BAKU/YEREVAN -- A new cease-fire aimed at stopping the fighting over the breakaway region of Nagorno-Karabakh appears to be in jeopardy, with ethnic Armenian forces and Azerbaijan accusing each other of renewed shelling.
The United Nations Security Council is set to hold closed consultations on the situation at a meeting on October 19 after UN chief Antonio Guterres called on both sides to respect the truce and condemned attacks on civilians in the fighting.
The truce announced on October 17 was the second attempt to establish a cease-fire since heavy fighting erupted in the region on September 27.
A deal brokered by Russia a week earlier had failed to halt the worst fighting in the South Caucasus since the 1990s, which has killed hundreds of soldiers and civilians.
On October 19, officials in Nagorno-Karabakh said Azerbaijani forces were shelling their positions in northern and southern areas of the Line Of Contact that divides them.
The Azerbaijani Defense Ministry said Armenian forces had shelled its positions in the Goranboy, Tartar, and Agdam regions of Azerbaijan overnight and the Agcabadi region was being shelled on the morning of October 19.
President Ilham Aliyev said that Azerbaijani forces had taken control over 13 villages in the Cabrayil region near the Iranian border.
The previous day he announced the capture of the 11th-century Khudaferin bridge over the Aras River between Azerbaijan and Iran.
The reports came a day after Josep Borrell, the EU's top diplomat, called the foreign ministers of both countries on October 18 to condemn the continued fighting and urge them to stick to the cease-fire.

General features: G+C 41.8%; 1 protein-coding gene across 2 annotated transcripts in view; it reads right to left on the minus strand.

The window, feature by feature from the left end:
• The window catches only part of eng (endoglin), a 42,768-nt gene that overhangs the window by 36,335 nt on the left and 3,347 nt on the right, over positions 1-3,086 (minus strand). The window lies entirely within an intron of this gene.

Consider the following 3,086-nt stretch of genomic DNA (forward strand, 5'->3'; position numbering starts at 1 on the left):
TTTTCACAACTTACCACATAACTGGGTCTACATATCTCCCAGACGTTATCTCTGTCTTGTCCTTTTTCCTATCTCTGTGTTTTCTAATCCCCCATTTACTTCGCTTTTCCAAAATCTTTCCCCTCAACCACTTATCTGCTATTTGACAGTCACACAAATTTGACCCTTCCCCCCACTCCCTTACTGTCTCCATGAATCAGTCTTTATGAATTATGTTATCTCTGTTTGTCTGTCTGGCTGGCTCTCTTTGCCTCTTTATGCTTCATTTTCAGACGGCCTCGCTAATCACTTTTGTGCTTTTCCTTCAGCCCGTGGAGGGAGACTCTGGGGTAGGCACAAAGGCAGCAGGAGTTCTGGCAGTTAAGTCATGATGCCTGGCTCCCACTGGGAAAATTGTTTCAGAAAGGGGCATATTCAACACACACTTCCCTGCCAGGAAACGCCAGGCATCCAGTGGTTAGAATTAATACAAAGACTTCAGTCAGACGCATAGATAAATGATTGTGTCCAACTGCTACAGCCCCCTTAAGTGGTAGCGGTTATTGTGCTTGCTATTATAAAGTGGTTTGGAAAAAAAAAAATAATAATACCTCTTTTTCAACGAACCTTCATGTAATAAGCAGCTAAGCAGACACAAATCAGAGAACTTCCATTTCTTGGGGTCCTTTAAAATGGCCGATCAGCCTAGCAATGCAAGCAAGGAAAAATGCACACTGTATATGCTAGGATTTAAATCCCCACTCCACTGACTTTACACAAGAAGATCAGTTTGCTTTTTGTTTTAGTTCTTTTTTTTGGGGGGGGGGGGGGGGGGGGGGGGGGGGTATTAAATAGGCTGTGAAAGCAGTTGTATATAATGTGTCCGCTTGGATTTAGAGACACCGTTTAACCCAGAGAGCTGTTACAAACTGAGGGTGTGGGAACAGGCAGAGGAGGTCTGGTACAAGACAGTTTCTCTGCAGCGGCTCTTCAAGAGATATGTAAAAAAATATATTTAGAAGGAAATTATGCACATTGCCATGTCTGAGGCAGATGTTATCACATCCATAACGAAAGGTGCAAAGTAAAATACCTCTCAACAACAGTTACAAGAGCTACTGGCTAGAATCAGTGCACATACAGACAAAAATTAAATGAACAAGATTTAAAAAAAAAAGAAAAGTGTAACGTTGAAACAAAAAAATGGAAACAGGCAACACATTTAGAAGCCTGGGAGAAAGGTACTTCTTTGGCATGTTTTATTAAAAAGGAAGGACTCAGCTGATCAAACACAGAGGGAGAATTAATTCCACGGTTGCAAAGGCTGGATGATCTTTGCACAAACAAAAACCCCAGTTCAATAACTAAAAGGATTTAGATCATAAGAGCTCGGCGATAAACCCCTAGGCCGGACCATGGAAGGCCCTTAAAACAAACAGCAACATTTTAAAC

The fighting "leads to more civilian suffering. It aggravates the conflict between States and respective societies, rendering the healing of wounds even more difficult," Borrell said in a statement published after his calls.
Internationally recognized as part of mainly Muslim Azerbaijan, the mountainous Nagorno-Karabakh territory has been controlled by mainly Christian ethnic Armenians, backed by Yerevan, since the 1994 halt in fighting.
The latest violence has stoked fears that the fighting could engulf the region in a wider conflict involving Azerbaijan's closest ally, Turkey, and Russia, which dominates the Collective Security Treaty Organization, which Armenia is a member of.
There has been no confirmed death toll from the current hostilities, but both sides appear to have suffered casualties.
Authorities in Nagorno-Karabakh said on October 18 that they had recorded another 40 casualties among its forces, pushing the military death toll to 673 since the fighting erupted.
Azerbaijan has not released any military casualty figures.
Armenia and Azerbaijan posted identical statements on their respective Foreign Ministry websites when they agreed on the new cease-fire.
The statements said the decision was made following statements earlier this month from the presidents of France, Russia, and the United States, representing the co-chair countries of the Minsk Group of the Organization for Security and Cooperation in Europe (OSCE).
The Minsk Group is a diplomatic initiative aimed at trying to resolve the conflict, which dates to 1988 in the waning days of the Soviet Union.
Baku and Yerevan last week each claimed gains in the fighting in and around the territory, which was populated by around 150,000 ethnic Armenians prior to this round of violence.